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Most of my Arduino clocks (e.g. Nixie clocks, BookClock, and obviously Wise Clock 4) have on-board Bluetooth, intended mainly for setting up the time, without the need for buttons (the lousy holes I would drill in the enclosure may negatively impact the aesthetics). To set up the time, simply send the command TIME=hh:mm:ss, where "hh", "mm", "ss" are the hours, the minutes and the seconds, respectively. But setting up multiple clocks is a tedious process: pair your Android tablet with one clock at a time, then (from BlueTerm) send the command that includes the correct time. Then repeat for each clock.

What if you could broadcast the TIME=... command? And that command to include the most accurate time, acquired from GPS? You got it, this IS the "method".

Next, to the "apparatus", a hardware device that consists essentially of 3 parts: GPS receiver, ATmega 328 microcontroller (as used in Arduino Duemilanove) and Bluetooth master module. Putting them together is trivial, since both GPS receiver and Bluetooth module communicate through serial ports. As protoboard I used the XBee Shield from seeedstudio because it had a socket for my BTBee (plus the 3.3V voltage regulator) and also ample space for processor and GPS.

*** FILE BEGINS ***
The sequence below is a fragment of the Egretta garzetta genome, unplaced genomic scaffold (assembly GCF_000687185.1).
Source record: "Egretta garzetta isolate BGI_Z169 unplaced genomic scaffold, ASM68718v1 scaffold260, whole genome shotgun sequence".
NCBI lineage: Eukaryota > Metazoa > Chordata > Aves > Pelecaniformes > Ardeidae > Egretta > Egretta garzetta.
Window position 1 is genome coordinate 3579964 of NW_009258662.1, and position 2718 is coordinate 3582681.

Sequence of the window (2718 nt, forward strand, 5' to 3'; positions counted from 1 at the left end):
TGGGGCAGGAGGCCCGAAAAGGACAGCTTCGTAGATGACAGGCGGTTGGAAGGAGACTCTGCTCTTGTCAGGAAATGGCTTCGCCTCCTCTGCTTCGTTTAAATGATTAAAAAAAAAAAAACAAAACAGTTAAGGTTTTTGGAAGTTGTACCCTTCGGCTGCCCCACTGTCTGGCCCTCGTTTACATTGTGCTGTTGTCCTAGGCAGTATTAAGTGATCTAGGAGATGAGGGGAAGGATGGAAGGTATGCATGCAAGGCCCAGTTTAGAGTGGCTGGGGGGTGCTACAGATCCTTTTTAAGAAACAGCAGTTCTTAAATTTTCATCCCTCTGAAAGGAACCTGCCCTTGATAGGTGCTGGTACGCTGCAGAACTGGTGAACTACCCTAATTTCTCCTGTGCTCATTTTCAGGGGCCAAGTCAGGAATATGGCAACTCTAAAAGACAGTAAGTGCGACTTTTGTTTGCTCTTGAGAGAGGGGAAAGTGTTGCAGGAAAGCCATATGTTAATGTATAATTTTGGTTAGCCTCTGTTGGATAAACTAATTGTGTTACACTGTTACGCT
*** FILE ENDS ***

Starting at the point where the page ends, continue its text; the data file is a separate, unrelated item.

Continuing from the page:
The GPS module I used is an older (now discontinued at the major online stores, but still available on ebay) Fastrax UP-501 GPS module I already had laying around. But any GPS receiver should work as well, including the Adafruit Ultimate GPS Breakout. (Adafruit has a great tutorial photo on connecting the UP-501 GPS module.)

The "Bluetooth master module" is a re-programmed HC-05 (see the datasheet) as master, with CMODE=1 (for broadcasting). This instructable will definitely help on this respect.

The device is small enough that it could fit in an Altoids tin if the GPS receiver is soldered directly to the board, without headers.

The sketch, attached, uses SoftwareSerial library to communicate with the GPS module (Rx on D3, Tx on D4) and TinyGPS library to extract the time from the NMEA sentence. The BTBee module is connected to the hardware serial port (D0, D1).

Power on this "mass synchronizer" once in a while, and you will keep your Bluetooth-equipped clocks synchronized and accurate.

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